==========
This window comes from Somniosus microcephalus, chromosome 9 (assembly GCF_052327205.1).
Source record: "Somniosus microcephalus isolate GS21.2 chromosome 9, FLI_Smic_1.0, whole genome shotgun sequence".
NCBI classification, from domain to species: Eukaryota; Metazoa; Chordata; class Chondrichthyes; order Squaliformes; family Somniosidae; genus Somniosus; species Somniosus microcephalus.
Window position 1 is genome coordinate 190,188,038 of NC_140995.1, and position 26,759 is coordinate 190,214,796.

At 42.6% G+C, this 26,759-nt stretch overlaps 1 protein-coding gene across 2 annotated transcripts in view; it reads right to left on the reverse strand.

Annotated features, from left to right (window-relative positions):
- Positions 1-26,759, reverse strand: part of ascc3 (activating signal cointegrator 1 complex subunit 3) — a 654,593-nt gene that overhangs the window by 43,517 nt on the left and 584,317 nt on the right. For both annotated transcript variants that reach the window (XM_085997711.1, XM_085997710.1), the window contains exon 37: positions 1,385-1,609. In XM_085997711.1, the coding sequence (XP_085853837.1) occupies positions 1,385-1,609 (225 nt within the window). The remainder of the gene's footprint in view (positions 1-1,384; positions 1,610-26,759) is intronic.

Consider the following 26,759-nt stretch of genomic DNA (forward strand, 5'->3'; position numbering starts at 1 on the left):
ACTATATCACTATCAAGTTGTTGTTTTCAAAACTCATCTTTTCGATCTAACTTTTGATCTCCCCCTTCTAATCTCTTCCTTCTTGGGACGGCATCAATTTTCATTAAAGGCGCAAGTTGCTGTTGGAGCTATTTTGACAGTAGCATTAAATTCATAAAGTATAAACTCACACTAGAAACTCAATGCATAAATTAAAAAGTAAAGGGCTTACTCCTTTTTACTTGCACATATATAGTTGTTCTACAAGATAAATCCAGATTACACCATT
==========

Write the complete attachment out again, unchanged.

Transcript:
This window comes from Somniosus microcephalus, chromosome 9 (assembly GCF_052327205.1).
Source record: "Somniosus microcephalus isolate GS21.2 chromosome 9, FLI_Smic_1.0, whole genome shotgun sequence".
NCBI classification, from domain to species: Eukaryota; Metazoa; Chordata; class Chondrichthyes; order Squaliformes; family Somniosidae; genus Somniosus; species Somniosus microcephalus.
Window position 1 is genome coordinate 190,188,038 of NC_140995.1, and position 26,759 is coordinate 190,214,796.

At 42.6% G+C, this 26,759-nt stretch overlaps 1 protein-coding gene across 2 annotated transcripts in view; it reads right to left on the reverse strand.

Annotated features, from left to right (window-relative positions):
- Positions 1-26,759, reverse strand: part of ascc3 (activating signal cointegrator 1 complex subunit 3) — a 654,593-nt gene that overhangs the window by 43,517 nt on the left and 584,317 nt on the right. For both annotated transcript variants that reach the window (XM_085997711.1, XM_085997710.1), the window contains exon 37: positions 1,385-1,609. In XM_085997711.1, the coding sequence (XP_085853837.1) occupies positions 1,385-1,609 (225 nt within the window). The remainder of the gene's footprint in view (positions 1-1,384; positions 1,610-26,759) is intronic.

Consider the following 26,759-nt stretch of genomic DNA (forward strand, 5'->3'; position numbering starts at 1 on the left):
ACTATATCACTATCAAGTTGTTGTTTTCAAAACTCATCTTTTCGATCTAACTTTTGATCTCCCCCTTCTAATCTCTTCCTTCTTGGGACGGCATCAATTTTCATTAAAGGCGCAAGTTGCTGTTGGAGCTATTTTGACAGTAGCATTAAATTCATAAAGTATAAACTCACACTAGAAACTCAATGCATAAATTAAAAAGTAAAGGGCTTACTCCTTTTTACTTGCACATATATAGTTGTTCTACAAGATAAATCCAGATTACACCATT